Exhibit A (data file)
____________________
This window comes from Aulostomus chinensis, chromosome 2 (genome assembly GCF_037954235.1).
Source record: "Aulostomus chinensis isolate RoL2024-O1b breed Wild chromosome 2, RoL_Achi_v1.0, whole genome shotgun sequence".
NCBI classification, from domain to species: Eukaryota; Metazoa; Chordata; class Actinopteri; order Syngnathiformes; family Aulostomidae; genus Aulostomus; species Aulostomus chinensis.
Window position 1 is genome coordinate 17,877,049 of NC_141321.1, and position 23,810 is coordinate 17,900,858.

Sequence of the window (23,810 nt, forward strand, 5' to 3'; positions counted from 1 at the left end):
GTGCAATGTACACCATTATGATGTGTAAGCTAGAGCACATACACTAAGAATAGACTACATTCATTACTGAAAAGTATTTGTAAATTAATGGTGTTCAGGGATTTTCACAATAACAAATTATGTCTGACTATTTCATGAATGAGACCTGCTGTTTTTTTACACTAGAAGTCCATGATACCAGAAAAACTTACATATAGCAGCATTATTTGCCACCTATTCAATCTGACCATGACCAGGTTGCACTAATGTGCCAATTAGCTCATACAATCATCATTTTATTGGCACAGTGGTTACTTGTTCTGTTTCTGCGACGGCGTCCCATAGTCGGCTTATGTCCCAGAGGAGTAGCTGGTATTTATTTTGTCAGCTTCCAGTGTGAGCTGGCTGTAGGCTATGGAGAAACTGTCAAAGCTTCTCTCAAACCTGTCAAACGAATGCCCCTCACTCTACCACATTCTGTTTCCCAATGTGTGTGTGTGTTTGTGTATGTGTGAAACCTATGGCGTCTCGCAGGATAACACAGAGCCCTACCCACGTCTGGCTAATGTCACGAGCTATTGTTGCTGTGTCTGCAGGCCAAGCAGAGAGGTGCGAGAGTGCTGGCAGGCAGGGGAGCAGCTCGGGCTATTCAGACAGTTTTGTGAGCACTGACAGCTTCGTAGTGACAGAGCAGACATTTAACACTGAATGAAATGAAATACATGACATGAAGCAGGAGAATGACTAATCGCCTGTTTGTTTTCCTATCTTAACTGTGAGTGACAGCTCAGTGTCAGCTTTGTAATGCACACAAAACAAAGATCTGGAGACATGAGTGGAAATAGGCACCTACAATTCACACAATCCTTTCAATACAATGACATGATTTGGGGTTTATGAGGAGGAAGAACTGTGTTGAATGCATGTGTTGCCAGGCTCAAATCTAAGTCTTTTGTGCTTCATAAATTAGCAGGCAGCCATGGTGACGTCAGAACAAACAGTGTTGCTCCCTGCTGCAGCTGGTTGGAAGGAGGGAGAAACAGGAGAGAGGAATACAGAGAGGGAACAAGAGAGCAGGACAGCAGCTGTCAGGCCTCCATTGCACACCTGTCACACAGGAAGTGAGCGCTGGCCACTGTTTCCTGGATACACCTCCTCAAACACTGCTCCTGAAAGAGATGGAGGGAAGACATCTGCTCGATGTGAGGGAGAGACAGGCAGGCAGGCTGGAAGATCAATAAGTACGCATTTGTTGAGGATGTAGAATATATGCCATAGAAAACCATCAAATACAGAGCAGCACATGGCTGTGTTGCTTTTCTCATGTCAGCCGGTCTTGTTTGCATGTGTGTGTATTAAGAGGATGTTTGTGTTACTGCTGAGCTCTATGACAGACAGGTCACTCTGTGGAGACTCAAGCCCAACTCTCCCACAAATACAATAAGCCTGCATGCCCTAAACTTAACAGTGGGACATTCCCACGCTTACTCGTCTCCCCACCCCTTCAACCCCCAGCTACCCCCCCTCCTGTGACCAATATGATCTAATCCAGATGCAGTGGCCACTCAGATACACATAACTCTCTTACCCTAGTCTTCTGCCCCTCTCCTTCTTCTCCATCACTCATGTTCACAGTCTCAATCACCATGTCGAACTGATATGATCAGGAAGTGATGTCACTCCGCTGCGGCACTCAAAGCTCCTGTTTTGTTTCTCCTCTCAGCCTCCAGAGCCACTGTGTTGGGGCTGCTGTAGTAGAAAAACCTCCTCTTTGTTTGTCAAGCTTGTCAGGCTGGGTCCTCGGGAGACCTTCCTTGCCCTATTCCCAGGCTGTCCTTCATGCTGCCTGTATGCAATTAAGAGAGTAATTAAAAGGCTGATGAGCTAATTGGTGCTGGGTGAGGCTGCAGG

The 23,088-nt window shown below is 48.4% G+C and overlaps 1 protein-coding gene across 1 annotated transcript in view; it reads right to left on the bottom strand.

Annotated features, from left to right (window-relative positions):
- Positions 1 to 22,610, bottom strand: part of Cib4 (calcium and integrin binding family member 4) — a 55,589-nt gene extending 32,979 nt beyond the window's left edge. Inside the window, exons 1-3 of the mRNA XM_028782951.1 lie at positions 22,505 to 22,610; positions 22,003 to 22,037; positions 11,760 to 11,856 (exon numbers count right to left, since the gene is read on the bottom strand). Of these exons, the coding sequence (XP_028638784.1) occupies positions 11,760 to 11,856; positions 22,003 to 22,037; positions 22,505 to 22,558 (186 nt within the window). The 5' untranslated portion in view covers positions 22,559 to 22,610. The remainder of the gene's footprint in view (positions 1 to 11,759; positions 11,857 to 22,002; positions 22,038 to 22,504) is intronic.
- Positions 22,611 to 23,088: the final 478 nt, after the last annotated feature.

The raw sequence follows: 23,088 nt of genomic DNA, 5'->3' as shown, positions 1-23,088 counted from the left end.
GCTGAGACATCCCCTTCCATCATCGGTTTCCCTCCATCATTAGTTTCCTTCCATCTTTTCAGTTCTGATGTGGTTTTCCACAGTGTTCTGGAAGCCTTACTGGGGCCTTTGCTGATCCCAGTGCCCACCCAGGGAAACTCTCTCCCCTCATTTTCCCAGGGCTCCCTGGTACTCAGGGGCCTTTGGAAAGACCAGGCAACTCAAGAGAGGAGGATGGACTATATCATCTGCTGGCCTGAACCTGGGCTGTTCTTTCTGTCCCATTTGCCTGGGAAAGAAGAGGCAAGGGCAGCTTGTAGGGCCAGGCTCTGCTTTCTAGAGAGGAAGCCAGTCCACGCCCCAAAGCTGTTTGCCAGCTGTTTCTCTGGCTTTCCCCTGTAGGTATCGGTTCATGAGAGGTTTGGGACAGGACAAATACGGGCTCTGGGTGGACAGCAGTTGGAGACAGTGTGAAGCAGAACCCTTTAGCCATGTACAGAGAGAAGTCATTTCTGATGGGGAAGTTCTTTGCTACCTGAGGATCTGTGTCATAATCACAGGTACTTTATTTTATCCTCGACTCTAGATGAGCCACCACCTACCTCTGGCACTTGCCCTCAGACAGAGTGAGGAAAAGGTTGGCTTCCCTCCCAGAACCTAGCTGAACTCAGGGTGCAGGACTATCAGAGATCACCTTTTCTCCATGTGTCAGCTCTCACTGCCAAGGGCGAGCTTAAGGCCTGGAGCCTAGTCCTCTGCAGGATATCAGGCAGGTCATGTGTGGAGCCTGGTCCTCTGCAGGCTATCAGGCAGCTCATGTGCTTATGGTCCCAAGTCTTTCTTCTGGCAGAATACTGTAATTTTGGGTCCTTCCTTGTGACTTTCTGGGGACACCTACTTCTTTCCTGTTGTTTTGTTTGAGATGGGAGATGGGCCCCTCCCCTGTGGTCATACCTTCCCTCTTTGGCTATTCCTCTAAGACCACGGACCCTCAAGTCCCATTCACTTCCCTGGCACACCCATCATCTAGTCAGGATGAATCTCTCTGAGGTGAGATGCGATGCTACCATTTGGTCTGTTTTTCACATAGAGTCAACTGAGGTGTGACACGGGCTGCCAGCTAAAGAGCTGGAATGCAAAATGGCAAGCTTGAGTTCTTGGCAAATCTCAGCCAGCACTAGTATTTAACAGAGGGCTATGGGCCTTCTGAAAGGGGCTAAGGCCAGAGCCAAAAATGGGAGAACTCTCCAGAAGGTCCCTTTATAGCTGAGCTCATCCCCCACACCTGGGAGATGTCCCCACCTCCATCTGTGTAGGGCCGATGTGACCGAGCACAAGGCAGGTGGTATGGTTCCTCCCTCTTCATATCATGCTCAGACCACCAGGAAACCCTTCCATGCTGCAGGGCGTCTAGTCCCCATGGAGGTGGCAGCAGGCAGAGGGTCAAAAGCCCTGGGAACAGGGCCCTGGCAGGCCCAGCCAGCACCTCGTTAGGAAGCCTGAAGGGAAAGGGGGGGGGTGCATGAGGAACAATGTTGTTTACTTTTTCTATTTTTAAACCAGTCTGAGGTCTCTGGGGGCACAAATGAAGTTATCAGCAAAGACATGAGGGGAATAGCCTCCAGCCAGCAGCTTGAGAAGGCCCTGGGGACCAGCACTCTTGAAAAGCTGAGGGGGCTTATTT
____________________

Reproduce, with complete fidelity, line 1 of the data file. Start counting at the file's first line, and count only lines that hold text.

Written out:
This window comes from Aulostomus chinensis, chromosome 2 (genome assembly GCF_037954235.1).